Flexible Color Phosphorescent OLED Displays

Period of Performance: 11/07/2003 - 11/07/2005


Phase 2 SBIR

Recipient Firm

Universal Display Corp.
375 Phillips Blvd
Ewing, NJ 08618
Principal Investigator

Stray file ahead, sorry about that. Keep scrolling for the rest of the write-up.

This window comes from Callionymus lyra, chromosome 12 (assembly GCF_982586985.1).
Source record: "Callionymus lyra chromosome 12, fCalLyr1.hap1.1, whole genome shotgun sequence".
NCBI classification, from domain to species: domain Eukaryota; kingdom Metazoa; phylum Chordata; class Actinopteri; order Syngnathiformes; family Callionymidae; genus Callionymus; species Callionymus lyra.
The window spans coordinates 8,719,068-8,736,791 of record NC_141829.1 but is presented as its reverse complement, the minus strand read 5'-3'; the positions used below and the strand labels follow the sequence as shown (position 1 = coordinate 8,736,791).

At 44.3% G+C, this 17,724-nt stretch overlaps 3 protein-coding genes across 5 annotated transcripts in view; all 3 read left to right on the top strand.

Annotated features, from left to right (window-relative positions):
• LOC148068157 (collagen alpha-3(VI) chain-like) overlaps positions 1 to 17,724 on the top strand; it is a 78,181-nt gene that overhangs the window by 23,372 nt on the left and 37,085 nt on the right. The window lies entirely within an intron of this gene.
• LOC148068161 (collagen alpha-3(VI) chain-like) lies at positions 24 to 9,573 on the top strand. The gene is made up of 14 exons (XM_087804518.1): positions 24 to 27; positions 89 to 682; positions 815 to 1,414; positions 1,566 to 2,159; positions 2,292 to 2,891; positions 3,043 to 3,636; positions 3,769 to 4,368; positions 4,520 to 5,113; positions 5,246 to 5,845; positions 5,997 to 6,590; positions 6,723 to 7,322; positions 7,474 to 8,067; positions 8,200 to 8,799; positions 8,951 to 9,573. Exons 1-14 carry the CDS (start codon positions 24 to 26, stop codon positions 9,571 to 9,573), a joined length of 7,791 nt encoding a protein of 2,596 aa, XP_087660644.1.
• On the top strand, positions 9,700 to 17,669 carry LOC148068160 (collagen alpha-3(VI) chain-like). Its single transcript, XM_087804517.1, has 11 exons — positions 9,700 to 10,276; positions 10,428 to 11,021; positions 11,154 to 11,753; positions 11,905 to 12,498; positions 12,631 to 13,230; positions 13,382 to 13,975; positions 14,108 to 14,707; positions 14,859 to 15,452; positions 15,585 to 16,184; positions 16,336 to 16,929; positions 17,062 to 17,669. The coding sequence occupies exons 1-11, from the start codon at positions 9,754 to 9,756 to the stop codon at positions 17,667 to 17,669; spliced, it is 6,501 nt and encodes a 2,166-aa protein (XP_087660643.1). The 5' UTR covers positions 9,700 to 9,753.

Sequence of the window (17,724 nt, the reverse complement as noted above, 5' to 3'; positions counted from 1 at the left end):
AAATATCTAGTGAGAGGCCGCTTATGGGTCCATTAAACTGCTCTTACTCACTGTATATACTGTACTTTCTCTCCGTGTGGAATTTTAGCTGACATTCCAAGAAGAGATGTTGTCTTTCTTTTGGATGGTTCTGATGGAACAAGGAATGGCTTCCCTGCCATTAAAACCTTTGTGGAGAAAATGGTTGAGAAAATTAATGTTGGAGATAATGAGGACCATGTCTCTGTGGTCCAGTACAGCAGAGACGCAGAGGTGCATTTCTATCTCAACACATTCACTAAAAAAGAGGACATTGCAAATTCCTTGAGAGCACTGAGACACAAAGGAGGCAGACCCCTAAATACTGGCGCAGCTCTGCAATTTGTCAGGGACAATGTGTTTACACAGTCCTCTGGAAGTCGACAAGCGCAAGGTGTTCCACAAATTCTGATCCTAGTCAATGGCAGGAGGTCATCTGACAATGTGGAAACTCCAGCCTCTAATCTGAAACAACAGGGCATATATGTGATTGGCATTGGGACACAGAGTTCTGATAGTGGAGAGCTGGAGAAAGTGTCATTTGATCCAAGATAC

The goal of this U.S. Army CECOM SBIR Phase II Program is to design, develop, and demonstrate an Active Matrix Flexible Color Display for use in a variety of military applications, providing significant size and weight reduction advantages over traditional displays. Universal Display Corporation (UDC) is developing advanced organic light emitting diode (OLED) technology based on their proprietary high-efficiency phosphorescent OLED (PHOLEDT), transparent OLED (TOLEDT) and flexible OLED (FOLEDT) technologies. The novel integration of UDC's low power consumption, top-emitting PHOLED technology with a poly-Silicon backplane deposited on a thin, flexible, stainless-steel foil substrate is the best solution to meeting the Army's flexible display requirements. Specifically, in this Phase II program we propose to deliver to the Army a flexible, low power consumption phosphorescent AMOLED on a stainless steel substrate using a poly-Si backplane. This will be accomplished by combining poly-Si backplanes fabricated at PARC (formerly Xerox PARC), a leading center for research and development of large-area electronics, with UDC's top emission PHOLEDs. To the best of our knowledge, this prototype AMOLED display will represent the first display demonstration of the integration of these novel technologies. The successful outcome of this Program will create myriad benefits in a variety of military and commercial applications. It will provide the U.S Army with a clearly demonstrated technology path for flexible displays for a range applications for use in vehicles, command centers, and being carried by soldiers. Beyond current U.S. Army applications, flexible displays are increasingly being considered for use in a range of industrial, medical and consumer applications. For example, these include avionic and automotive applications for conformed instrument panel displays, and consumer cell phones with roll-out high information content OLED displays. Moreover, replacing glass with steel foil substrates improves safety, ruggedness and reduces weight, all extremely attractive features for these applications. Display Search now projects a $4.2 billion market for OLEDs in 2007. By developing all the key technology components necessary to fabricate these displays, the UDC team, through the work under this Program, expects to commercialize these technologies for military and commercial applications through joint ventures and licensing partnerships with established flat panel display manufacturers.